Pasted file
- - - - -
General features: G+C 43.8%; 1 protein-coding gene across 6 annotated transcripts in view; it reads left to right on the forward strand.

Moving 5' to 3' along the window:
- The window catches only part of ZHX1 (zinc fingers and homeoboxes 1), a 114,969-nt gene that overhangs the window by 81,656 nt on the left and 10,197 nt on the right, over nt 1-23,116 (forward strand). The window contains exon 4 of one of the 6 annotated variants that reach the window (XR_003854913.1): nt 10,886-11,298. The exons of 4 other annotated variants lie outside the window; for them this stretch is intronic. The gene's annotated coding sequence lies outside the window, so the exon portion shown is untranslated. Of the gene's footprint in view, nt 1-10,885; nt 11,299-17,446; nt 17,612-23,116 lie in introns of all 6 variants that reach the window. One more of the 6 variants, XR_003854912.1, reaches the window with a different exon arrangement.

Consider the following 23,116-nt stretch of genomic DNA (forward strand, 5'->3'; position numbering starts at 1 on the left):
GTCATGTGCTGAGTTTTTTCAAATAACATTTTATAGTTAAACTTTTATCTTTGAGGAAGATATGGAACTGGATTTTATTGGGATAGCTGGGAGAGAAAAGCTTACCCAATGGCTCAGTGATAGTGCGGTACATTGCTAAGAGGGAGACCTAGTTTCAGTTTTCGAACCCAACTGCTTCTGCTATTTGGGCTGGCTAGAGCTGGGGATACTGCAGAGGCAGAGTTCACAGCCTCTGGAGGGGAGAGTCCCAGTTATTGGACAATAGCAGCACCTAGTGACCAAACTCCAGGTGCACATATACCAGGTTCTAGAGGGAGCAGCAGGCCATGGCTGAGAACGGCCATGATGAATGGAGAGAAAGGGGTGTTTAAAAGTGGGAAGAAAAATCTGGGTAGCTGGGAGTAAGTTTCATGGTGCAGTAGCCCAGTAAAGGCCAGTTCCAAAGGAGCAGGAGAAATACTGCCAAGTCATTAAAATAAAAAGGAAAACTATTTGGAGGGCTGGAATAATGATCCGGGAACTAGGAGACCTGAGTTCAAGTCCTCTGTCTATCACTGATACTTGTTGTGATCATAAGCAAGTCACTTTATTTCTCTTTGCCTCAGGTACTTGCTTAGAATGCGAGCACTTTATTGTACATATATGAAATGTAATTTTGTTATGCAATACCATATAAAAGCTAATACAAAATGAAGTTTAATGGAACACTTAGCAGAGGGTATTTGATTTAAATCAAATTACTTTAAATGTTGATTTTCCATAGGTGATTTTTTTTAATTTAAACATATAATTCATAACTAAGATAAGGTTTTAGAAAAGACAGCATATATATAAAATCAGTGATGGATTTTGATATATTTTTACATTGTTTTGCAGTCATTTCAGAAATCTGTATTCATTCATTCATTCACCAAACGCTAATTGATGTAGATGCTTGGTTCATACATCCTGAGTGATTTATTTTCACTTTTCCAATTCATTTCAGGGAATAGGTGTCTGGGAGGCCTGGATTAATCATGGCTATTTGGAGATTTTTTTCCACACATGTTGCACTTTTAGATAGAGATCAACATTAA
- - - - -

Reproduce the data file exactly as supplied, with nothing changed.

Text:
General features: G+C 43.8%; 1 protein-coding gene across 6 annotated transcripts in view; it reads left to right on the forward strand.

Moving 5' to 3' along the window:
- The window catches only part of ZHX1 (zinc fingers and homeoboxes 1), a 114,969-nt gene that overhangs the window by 81,656 nt on the left and 10,197 nt on the right, over nt 1-23,116 (forward strand). The window contains exon 4 of one of the 6 annotated variants that reach the window (XR_003854913.1): nt 10,886-11,298. The exons of 4 other annotated variants lie outside the window; for them this stretch is intronic. The gene's annotated coding sequence lies outside the window, so the exon portion shown is untranslated. Of the gene's footprint in view, nt 1-10,885; nt 11,299-17,446; nt 17,612-23,116 lie in introns of all 6 variants that reach the window. One more of the 6 variants, XR_003854912.1, reaches the window with a different exon arrangement.

Consider the following 23,116-nt stretch of genomic DNA (forward strand, 5'->3'; position numbering starts at 1 on the left):
GTCATGTGCTGAGTTTTTTCAAATAACATTTTATAGTTAAACTTTTATCTTTGAGGAAGATATGGAACTGGATTTTATTGGGATAGCTGGGAGAGAAAAGCTTACCCAATGGCTCAGTGATAGTGCGGTACATTGCTAAGAGGGAGACCTAGTTTCAGTTTTCGAACCCAACTGCTTCTGCTATTTGGGCTGGCTAGAGCTGGGGATACTGCAGAGGCAGAGTTCACAGCCTCTGGAGGGGAGAGTCCCAGTTATTGGACAATAGCAGCACCTAGTGACCAAACTCCAGGTGCACATATACCAGGTTCTAGAGGGAGCAGCAGGCCATGGCTGAGAACGGCCATGATGAATGGAGAGAAAGGGGTGTTTAAAAGTGGGAAGAAAAATCTGGGTAGCTGGGAGTAAGTTTCATGGTGCAGTAGCCCAGTAAAGGCCAGTTCCAAAGGAGCAGGAGAAATACTGCCAAGTCATTAAAATAAAAAGGAAAACTATTTGGAGGGCTGGAATAATGATCCGGGAACTAGGAGACCTGAGTTCAAGTCCTCTGTCTATCACTGATACTTGTTGTGATCATAAGCAAGTCACTTTATTTCTCTTTGCCTCAGGTACTTGCTTAGAATGCGAGCACTTTATTGTACATATATGAAATGTAATTTTGTTATGCAATACCATATAAAAGCTAATACAAAATGAAGTTTAATGGAACACTTAGCAGAGGGTATTTGATTTAAATCAAATTACTTTAAATGTTGATTTTCCATAGGTGATTTTTTTTAATTTAAACATATAATTCATAACTAAGATAAGGTTTTAGAAAAGACAGCATATATATAAAATCAGTGATGGATTTTGATATATTTTTACATTGTTTTGCAGTCATTTCAGAAATCTGTATTCATTCATTCATTCACCAAACGCTAATTGATGTAGATGCTTGGTTCATACATCCTGAGTGATTTATTTTCACTTTTCCAATTCATTTCAGGGAATAGGTGTCTGGGAGGCCTGGATTAATCATGGCTATTTGGAGATTTTTTTCCACACATGTTGCACTTTTAGATAGAGATCAACATTAA